Fruit Dish and Glass
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|Fruit Dish and Glass|
|Medium||charcoal, wallpaper, gouache, paper, paperboard|
|Location||Metropolitan Museum of Art, US|
|Identifiers||The Met object ID: 490612|
Braque was inspired to create this piece after visiting an Avignon shop where he purchased a roll of faux bois paper, simulating oak paneling and consisting of two kinds of printed motifs on a dark beige background. Braque may have been drawn to this paper because he was trained in a technique called trompe-l'oeil; which allowed him to create pictorial effects that resemble woodgrain and marble finishes, but are made with paint and a special wide comb. Braque then may have found it amusing to incorporate the woodgrain paper in his piece. He may also have wished to use the paper to create a visual pun about the nature of representation. He noticed that because the paper looks realistic and yet it is flat, and pasted on, it undermines spatial relationships. It can act as the foreground, the background, or both.
In Fruit Dish and Glass the glass filled with grapes and pears are flattened and distorted versions of actual objects. Braque used textures, shapes, and composition to construct a painting that is half recognizable and half symbolic.
The piece is based on the interaction of wallpaper glued to the support and charcoal lines, which evoke both objects and words. The subject matter is a glass bowl, pears, and grapes, between what looks like a dish and a wine glass, or perhaps a candlestick. Braque probably began the work by cutting out pieces of wallpaper and moving them around a flat surface to imagine his composition. He then might have positioned two strips of the wood grain wallpaper vertically on a large sheet of white paper to signify the walls of a café. He also put a small horizontal piece of wallpaper at the bottom of the paper to represent a table top. Then, he drew the glass, pears, grapes and the words ‘ALE’ and ‘BAR’ in charcoal and added black lines in ink to the wallpaper, and a circular knob to the horizon piece of wallpaper at the bottom to make it look like the drawer of a table. The work has a variety of textures that add confusion to spatial relations of the objects in the composition. For example, in addition to the oak wallpaper, Braque used a comb to add an additional element of trompe-l'oeil to give the piece even more perceptual distortion. Braque also adds texture, applying a mix of sand and gessoto the background. This texture brings the background forward, making it more difficult to interpret the perspective. Braque’s process was deliberately mystifying. His technique is full of subtleties that one doesn't notice at first. Both the physical and logical relationships of the objects are often difficult to construct. The painting is a visual puzzle which challenges the viewer to understand what is shown from clues and fragments.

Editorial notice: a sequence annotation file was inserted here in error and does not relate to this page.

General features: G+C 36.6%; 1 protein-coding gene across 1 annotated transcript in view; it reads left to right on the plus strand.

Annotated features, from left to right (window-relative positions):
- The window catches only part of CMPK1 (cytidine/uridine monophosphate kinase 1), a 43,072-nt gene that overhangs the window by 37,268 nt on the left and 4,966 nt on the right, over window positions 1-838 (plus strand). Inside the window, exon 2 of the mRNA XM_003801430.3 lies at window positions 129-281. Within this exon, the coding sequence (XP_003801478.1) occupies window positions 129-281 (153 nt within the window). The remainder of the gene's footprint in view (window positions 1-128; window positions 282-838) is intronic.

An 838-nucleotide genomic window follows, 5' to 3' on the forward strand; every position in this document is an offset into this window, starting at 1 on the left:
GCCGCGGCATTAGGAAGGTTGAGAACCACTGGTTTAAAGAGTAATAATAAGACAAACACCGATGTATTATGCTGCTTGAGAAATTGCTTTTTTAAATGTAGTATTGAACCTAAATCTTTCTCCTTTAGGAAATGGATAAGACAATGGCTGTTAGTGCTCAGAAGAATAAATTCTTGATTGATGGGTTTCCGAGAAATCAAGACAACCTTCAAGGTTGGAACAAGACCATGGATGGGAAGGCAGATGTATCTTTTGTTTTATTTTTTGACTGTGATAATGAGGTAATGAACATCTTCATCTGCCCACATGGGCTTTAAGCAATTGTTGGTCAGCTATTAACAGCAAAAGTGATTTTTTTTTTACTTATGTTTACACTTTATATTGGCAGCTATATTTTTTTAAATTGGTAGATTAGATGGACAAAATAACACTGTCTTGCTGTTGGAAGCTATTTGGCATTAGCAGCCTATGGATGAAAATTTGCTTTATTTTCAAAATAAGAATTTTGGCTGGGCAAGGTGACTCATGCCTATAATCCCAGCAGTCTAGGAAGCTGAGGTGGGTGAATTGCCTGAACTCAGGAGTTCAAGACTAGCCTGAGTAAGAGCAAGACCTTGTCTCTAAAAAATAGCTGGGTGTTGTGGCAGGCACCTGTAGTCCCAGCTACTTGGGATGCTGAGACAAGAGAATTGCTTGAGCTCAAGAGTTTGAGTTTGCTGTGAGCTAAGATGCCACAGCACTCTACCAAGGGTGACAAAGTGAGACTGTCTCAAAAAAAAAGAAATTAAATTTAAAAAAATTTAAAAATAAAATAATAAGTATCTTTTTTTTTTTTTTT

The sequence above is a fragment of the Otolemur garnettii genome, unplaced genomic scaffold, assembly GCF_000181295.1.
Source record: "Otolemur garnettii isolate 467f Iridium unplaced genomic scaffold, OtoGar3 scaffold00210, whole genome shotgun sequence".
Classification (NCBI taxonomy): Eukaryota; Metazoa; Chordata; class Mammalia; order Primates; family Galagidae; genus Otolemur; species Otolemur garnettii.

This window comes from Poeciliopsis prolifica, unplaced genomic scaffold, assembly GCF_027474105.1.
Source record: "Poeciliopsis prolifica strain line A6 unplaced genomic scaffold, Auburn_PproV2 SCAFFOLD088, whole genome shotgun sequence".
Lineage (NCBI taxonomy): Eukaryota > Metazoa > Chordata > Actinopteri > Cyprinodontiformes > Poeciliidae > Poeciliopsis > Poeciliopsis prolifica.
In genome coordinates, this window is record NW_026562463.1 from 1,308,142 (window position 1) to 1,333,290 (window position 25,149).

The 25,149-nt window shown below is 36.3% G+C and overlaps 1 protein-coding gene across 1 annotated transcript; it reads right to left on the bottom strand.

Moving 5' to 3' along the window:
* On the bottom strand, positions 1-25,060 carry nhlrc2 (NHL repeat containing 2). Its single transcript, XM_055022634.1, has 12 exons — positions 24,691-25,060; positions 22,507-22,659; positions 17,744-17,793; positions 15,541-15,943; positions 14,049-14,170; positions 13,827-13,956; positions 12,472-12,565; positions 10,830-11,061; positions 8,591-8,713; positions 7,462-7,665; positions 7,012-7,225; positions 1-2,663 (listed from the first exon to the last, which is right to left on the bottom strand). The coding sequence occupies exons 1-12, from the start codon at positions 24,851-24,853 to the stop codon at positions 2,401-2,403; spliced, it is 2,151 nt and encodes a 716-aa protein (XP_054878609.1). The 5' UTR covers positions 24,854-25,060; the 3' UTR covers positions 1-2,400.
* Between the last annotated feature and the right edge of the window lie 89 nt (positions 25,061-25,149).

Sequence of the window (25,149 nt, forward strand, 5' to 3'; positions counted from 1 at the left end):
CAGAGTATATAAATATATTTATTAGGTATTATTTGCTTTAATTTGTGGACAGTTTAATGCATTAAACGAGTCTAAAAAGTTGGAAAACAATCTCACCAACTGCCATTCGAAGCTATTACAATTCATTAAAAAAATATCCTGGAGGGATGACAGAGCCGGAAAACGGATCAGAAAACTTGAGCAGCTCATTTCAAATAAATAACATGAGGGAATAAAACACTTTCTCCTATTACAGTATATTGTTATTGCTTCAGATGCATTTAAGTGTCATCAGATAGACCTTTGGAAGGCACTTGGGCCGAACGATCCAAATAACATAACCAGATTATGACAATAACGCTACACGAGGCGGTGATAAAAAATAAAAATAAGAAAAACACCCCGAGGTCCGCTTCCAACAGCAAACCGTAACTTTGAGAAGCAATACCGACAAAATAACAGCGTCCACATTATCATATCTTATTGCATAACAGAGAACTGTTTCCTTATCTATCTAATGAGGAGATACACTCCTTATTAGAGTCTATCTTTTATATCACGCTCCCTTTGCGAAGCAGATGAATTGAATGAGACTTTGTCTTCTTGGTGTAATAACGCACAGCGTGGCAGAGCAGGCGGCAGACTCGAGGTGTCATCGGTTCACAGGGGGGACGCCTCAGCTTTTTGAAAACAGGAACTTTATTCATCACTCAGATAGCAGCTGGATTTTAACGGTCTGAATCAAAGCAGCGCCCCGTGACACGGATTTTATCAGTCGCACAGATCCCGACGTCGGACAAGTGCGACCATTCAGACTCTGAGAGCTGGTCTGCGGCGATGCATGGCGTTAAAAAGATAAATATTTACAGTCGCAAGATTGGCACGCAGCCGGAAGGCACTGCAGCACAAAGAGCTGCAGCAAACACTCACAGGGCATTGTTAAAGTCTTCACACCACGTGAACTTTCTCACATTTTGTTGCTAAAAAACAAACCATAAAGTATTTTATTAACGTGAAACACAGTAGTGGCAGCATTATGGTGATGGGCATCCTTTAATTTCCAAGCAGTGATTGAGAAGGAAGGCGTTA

In some places, the charcoal drawing overlaps the large vertical pieces of wallpaper so that the viewer can’t tell what is in the foreground and what is in the background. In doing so Braque is making a pun about the way objects are contained in space. In Braque’s world, objects can float next to the table and be all in one plane and in a third dimension all at once. In reality, the individual pieces are flat and meaningless, and then are built on one another to become somewhat dimensional and visually meaningful.
Braque first thought of creating these sorts of logical paradoxes after spotting a roll of faux-bois paper printed like oak paneling. He saw the paper in an Avignon shop while traveling with Picasso and his companion, Eva Gouel, in Sorgues. Braque said that he eyed the paper but waited to act on his ideas until Picasso gone to Paris. Picasso was going to Paris for a week to organize his move to a new apartment on 242 Boulevard Raspail. After Picasso had left, Braque bought the paper and made several works starting with Fruit Dish and Glass. When Picasso returned, Braque showed him his work; later, Picasso copied the technique. The work was purchased by one of Braque’s first collectors, Wilhelm Uhde. The piece remained with Uhde until 1921, when it was sold to a private collection. The use of collage is usually credited with changing the face of cubism from analytic to synthetic. Analytic cubism used lines or tones to represent the world, while synthetic often used collage or painted areas resembling collage. These new devices created a constant tension between illusion and the use of real objects.